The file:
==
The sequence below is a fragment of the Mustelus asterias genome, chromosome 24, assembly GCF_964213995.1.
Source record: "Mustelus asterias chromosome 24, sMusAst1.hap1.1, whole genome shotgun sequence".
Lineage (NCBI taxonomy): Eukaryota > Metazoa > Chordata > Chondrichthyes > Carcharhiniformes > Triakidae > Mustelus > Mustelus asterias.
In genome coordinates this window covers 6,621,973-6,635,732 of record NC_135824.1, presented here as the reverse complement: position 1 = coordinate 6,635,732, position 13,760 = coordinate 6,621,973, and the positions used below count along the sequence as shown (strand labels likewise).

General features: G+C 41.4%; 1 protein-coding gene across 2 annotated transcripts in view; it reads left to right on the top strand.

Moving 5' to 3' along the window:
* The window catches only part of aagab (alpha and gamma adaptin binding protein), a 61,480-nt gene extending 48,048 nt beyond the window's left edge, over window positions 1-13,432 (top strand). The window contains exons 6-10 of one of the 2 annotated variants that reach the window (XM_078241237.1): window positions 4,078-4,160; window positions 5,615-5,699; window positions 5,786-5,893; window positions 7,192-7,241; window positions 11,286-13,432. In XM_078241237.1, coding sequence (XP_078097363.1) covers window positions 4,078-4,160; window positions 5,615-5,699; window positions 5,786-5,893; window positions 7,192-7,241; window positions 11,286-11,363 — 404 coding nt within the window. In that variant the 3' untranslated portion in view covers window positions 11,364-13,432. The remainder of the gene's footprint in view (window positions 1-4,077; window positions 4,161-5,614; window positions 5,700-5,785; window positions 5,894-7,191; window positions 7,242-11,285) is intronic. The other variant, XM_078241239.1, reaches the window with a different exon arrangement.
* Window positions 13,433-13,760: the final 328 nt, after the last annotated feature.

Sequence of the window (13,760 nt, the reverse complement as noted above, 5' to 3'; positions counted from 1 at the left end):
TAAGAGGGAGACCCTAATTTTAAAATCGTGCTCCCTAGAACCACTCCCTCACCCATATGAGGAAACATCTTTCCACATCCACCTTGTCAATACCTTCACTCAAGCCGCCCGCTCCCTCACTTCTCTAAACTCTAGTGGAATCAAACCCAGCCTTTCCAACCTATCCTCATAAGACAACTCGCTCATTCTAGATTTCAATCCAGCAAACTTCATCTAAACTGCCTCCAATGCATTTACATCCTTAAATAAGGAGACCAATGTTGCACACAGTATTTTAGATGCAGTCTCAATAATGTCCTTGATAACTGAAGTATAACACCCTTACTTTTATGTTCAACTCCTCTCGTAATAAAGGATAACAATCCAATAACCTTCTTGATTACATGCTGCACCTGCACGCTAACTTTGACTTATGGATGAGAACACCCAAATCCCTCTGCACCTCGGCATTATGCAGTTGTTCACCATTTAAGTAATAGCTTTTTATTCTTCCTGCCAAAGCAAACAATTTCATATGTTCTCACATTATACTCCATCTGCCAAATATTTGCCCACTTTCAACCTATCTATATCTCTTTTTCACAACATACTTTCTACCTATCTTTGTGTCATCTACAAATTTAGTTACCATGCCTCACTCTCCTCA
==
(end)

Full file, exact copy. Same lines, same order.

The sequence below is a fragment of the Mustelus asterias genome, chromosome 24, assembly GCF_964213995.1.
Source record: "Mustelus asterias chromosome 24, sMusAst1.hap1.1, whole genome shotgun sequence".
Lineage (NCBI taxonomy): Eukaryota > Metazoa > Chordata > Chondrichthyes > Carcharhiniformes > Triakidae > Mustelus > Mustelus asterias.
In genome coordinates this window covers 6,621,973-6,635,732 of record NC_135824.1, presented here as the reverse complement: position 1 = coordinate 6,635,732, position 13,760 = coordinate 6,621,973, and the positions used below count along the sequence as shown (strand labels likewise).

General features: G+C 41.4%; 1 protein-coding gene across 2 annotated transcripts in view; it reads left to right on the top strand.

Moving 5' to 3' along the window:
* The window catches only part of aagab (alpha and gamma adaptin binding protein), a 61,480-nt gene extending 48,048 nt beyond the window's left edge, over window positions 1-13,432 (top strand). The window contains exons 6-10 of one of the 2 annotated variants that reach the window (XM_078241237.1): window positions 4,078-4,160; window positions 5,615-5,699; window positions 5,786-5,893; window positions 7,192-7,241; window positions 11,286-13,432. In XM_078241237.1, coding sequence (XP_078097363.1) covers window positions 4,078-4,160; window positions 5,615-5,699; window positions 5,786-5,893; window positions 7,192-7,241; window positions 11,286-11,363 — 404 coding nt within the window. In that variant the 3' untranslated portion in view covers window positions 11,364-13,432. The remainder of the gene's footprint in view (window positions 1-4,077; window positions 4,161-5,614; window positions 5,700-5,785; window positions 5,894-7,191; window positions 7,242-11,285) is intronic. The other variant, XM_078241239.1, reaches the window with a different exon arrangement.
* Window positions 13,433-13,760: the final 328 nt, after the last annotated feature.

Sequence of the window (13,760 nt, the reverse complement as noted above, 5' to 3'; positions counted from 1 at the left end):
TAAGAGGGAGACCCTAATTTTAAAATCGTGCTCCCTAGAACCACTCCCTCACCCATATGAGGAAACATCTTTCCACATCCACCTTGTCAATACCTTCACTCAAGCCGCCCGCTCCCTCACTTCTCTAAACTCTAGTGGAATCAAACCCAGCCTTTCCAACCTATCCTCATAAGACAACTCGCTCATTCTAGATTTCAATCCAGCAAACTTCATCTAAACTGCCTCCAATGCATTTACATCCTTAAATAAGGAGACCAATGTTGCACACAGTATTTTAGATGCAGTCTCAATAATGTCCTTGATAACTGAAGTATAACACCCTTACTTTTATGTTCAACTCCTCTCGTAATAAAGGATAACAATCCAATAACCTTCTTGATTACATGCTGCACCTGCACGCTAACTTTGACTTATGGATGAGAACACCCAAATCCCTCTGCACCTCGGCATTATGCAGTTGTTCACCATTTAAGTAATAGCTTTTTATTCTTCCTGCCAAAGCAAACAATTTCATATGTTCTCACATTATACTCCATCTGCCAAATATTTGCCCACTTTCAACCTATCTATATCTCTTTTTCACAACATACTTTCTACCTATCTTTGTGTCATCTACAAATTTAGTTACCATGCCTCACTCTCCTCA